This past weekend the second Festival Gastro Cervercero, set up camp in the Orchidarium annex. We spent several hours there; Chris Sanchez’s Blues Band played, there was Pirekua group as well and a jazz duo. There was a small organic/local farm market where several producers, like Las Canoas Altas, Triskel and Rancho Los Nogales offered their products.

Chris Sanchez Band

And with this break from daily routine, the beer fest was the backdrop for one of the things many parents dread; a lost child. We had arrived hours earlier and set up base camp at Contentedor de Arte’s (CAC) tent where local artists were hard at work painting petates (woven mats) with beer inspired artwork. Since my children are artistically inclined, they joined in the painting and after several hours of hard work, we took a break for some food. 

Painting beer fest artwork

Base Camp: Contendor de Arte's mobile workshop

We were offered free food for being part of the exhibitors and as I went to show my bracelet and my four year old son appeared saying “I want a torta too!” Already carrying a baby, I told him to follow me back to the tent since the torta vendor wasn’t willing to give us any food. Putting the baby back in his stroller, shaded from the incessant sun, I started walking back to base camp, when I remembered I needed to give a friend her cellphone (I had been carrying it). It was seconds after I gave my friend her phone when I saw  my four year old was gone.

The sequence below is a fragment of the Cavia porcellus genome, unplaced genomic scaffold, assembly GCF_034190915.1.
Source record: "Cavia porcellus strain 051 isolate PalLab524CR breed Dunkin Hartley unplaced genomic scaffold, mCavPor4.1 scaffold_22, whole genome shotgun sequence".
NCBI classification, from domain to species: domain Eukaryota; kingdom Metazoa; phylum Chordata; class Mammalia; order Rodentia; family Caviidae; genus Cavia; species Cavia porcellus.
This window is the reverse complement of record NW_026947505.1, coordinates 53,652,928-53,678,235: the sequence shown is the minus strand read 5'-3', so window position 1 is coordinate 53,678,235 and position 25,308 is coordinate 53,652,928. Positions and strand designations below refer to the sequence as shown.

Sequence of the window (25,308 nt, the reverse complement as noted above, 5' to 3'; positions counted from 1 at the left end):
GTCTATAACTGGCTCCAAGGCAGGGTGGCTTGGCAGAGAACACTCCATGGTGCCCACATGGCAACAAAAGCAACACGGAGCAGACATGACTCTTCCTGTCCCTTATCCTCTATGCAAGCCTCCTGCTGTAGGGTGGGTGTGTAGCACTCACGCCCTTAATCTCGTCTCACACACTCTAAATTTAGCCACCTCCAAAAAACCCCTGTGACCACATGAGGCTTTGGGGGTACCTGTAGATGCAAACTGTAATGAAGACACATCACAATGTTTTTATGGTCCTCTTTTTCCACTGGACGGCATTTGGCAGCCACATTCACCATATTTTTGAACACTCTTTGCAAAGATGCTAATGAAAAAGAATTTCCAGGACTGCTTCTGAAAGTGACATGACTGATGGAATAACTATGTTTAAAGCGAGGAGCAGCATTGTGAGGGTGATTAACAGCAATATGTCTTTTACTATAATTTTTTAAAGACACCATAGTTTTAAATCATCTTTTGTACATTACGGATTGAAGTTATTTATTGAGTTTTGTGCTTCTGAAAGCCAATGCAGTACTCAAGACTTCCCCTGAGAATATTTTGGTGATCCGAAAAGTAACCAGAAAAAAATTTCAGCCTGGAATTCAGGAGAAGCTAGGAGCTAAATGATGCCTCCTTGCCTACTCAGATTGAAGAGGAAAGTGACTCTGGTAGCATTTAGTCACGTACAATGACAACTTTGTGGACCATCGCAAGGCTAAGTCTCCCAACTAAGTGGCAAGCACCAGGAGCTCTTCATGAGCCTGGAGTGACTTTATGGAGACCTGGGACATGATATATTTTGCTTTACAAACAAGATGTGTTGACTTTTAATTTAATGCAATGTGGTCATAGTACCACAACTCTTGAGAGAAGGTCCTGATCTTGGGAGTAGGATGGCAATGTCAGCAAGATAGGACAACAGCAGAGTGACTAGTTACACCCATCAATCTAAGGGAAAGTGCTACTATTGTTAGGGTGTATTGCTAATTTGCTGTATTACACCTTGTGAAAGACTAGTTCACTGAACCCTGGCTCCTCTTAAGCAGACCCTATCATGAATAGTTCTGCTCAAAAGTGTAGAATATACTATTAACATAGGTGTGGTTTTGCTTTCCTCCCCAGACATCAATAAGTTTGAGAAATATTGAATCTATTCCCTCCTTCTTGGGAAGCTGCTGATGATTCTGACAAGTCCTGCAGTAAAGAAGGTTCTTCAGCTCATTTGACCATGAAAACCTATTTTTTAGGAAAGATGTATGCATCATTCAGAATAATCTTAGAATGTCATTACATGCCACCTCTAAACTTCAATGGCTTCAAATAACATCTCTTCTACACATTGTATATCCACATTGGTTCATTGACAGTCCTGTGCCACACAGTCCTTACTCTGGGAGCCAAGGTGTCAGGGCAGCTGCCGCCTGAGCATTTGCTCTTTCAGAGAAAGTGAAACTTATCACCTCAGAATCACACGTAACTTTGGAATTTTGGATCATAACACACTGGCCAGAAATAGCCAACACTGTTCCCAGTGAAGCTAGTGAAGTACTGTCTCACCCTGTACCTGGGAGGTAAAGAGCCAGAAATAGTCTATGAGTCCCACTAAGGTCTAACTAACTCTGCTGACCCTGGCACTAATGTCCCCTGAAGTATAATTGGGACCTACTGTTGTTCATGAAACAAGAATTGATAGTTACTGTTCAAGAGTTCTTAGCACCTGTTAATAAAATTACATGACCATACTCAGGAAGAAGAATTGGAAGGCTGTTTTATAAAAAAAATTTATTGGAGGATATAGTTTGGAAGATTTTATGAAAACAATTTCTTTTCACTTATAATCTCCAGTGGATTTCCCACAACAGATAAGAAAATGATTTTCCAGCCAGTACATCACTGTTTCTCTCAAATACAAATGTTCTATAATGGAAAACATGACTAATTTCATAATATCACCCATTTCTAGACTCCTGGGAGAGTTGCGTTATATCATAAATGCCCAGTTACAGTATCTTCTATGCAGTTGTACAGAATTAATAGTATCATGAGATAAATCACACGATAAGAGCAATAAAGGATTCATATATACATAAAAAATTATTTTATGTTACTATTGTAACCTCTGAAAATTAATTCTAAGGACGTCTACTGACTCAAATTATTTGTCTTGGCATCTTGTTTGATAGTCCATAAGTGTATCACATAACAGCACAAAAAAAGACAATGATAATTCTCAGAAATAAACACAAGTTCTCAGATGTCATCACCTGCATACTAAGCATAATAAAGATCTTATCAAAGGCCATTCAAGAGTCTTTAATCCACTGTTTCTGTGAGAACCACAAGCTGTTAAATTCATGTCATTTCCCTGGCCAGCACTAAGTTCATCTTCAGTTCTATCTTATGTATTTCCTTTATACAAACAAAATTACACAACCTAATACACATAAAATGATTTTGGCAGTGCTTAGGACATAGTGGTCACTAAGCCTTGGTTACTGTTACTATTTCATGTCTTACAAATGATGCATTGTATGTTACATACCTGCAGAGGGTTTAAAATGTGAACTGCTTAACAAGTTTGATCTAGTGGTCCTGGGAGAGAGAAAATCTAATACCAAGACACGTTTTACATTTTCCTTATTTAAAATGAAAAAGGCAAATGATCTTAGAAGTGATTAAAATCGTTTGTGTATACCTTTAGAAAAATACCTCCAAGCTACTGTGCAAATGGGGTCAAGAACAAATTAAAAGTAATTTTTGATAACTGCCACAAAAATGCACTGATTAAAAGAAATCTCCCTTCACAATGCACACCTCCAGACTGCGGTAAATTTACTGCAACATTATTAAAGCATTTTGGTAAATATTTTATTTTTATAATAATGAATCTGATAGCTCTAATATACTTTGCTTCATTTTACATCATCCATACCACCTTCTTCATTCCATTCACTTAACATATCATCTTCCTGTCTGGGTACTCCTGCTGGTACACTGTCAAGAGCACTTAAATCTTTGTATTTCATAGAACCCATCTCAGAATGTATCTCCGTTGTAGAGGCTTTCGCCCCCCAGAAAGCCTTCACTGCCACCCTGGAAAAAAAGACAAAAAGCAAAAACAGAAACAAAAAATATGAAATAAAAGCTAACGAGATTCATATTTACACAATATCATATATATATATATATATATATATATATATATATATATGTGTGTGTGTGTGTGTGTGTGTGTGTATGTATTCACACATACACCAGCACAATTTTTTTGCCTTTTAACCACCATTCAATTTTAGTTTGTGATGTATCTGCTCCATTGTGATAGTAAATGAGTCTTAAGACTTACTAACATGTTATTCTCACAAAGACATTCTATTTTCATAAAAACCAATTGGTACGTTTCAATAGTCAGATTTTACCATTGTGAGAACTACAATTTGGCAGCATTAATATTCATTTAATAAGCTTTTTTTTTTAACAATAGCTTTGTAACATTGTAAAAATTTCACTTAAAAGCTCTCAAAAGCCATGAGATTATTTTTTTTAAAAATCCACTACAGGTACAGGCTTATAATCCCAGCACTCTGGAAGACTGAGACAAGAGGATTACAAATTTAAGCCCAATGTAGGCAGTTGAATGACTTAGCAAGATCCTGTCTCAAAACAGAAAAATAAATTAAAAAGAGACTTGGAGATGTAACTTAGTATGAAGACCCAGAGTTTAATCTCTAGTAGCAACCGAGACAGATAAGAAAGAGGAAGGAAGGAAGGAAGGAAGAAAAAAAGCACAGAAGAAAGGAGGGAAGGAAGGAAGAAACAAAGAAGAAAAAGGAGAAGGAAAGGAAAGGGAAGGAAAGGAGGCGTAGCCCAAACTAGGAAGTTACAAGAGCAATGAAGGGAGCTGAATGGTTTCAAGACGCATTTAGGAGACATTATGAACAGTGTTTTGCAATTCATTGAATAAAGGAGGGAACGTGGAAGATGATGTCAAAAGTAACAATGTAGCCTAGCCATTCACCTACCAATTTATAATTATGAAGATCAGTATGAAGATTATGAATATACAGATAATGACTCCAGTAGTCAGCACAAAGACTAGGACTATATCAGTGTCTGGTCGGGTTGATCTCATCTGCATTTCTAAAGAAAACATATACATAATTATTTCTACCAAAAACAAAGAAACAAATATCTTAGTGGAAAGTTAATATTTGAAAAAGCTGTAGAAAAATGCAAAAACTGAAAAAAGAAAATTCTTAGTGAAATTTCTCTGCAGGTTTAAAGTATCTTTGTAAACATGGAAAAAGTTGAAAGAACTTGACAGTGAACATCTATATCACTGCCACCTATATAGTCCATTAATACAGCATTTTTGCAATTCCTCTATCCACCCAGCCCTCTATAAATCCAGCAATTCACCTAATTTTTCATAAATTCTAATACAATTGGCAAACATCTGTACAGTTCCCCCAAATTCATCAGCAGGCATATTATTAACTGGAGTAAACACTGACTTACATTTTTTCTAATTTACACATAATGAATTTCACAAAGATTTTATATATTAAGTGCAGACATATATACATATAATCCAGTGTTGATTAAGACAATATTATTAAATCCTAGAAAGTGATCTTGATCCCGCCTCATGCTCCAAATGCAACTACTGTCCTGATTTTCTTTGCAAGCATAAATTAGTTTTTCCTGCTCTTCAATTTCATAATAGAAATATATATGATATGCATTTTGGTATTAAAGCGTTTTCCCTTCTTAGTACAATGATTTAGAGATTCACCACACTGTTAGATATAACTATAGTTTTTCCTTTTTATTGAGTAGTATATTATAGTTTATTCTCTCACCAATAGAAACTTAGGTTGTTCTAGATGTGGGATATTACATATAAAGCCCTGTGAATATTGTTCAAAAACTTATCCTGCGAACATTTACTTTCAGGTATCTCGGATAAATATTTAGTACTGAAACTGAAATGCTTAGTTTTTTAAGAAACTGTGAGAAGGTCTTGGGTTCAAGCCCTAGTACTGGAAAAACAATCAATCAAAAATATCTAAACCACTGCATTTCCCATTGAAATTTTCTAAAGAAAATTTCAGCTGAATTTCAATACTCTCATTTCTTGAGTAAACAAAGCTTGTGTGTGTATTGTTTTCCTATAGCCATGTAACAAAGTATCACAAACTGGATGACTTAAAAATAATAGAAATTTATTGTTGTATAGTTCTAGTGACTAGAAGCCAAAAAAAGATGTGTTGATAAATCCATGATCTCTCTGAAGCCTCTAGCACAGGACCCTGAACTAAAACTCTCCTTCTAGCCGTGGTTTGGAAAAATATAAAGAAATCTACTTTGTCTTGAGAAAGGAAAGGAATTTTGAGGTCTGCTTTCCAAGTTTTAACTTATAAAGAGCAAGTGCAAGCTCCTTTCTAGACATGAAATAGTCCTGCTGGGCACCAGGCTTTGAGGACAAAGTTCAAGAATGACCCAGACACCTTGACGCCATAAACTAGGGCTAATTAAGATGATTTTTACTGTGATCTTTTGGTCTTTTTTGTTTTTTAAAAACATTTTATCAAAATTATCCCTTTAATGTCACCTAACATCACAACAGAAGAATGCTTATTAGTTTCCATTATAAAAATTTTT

Did he follow me? Did someone come and grab him while I was distracted talking to my friend? I turned to look for him at the food tent; he wasn't there or back at base camp. I went straight to woman with the mic: the festival MC and asked her to call out his name. I was sure he would pop out from behind something (he likes to hide sometimes). He didn't show. The lead singer in the Pirekua band announced his name, over and over. As they called his name over the sound system, I started walking through the empty space between the crowd and the stage; people were staring at me. 

The Pirekua band began up again. Panic rose in my throat and with the Pirekua group’s fiddle as the soundtrack of my own personal drama, I started running down the central aisle of the beer fest, pushing a stroller and  screaming my child’s name. 
It was absolutely terrifying. Several moments of the screaming and onlookers asking me what he looked like, my mind had him gone from me; he was the lost child. A friend appeared, “calm down calm down” she said, “he’s here.” My eyes scanned wildly, “where!?” I yelled. And there he was, index finger in mouth, his legs crossed, holding on to one of the artist’s hands, looking guilty and scared and like the most beautiful thing I could have ever seen in my life, my child, my lost boy was found.

After hugs and kisses and self-recrimination, I realized we were surrounded by people offering us food, drink, consolation: it’s ok, he’s here, nothing happened, it’s ok. Afterwards, people were so understanding and concerned that it was a little hard for me to process: I can be so harsh and judgmental with myself and others that this was a real life lesson in being alert and living in the now.

The found boy and artist at work

PS- Morelia is a colonial city. It is also a bustling, modern day hub of comings and goings, drama and stress; a cacophony of garbage bells, music blaring from trucks selling natural gas cylinders or the traveling green grocer or the merchant that buys and sells old metal (fierro viejo). A midst the chaos of everyday life, there are moments that show me to appreciate that life is more than a harsh mixing of sounds; it can change in a second and I can only ever live it now.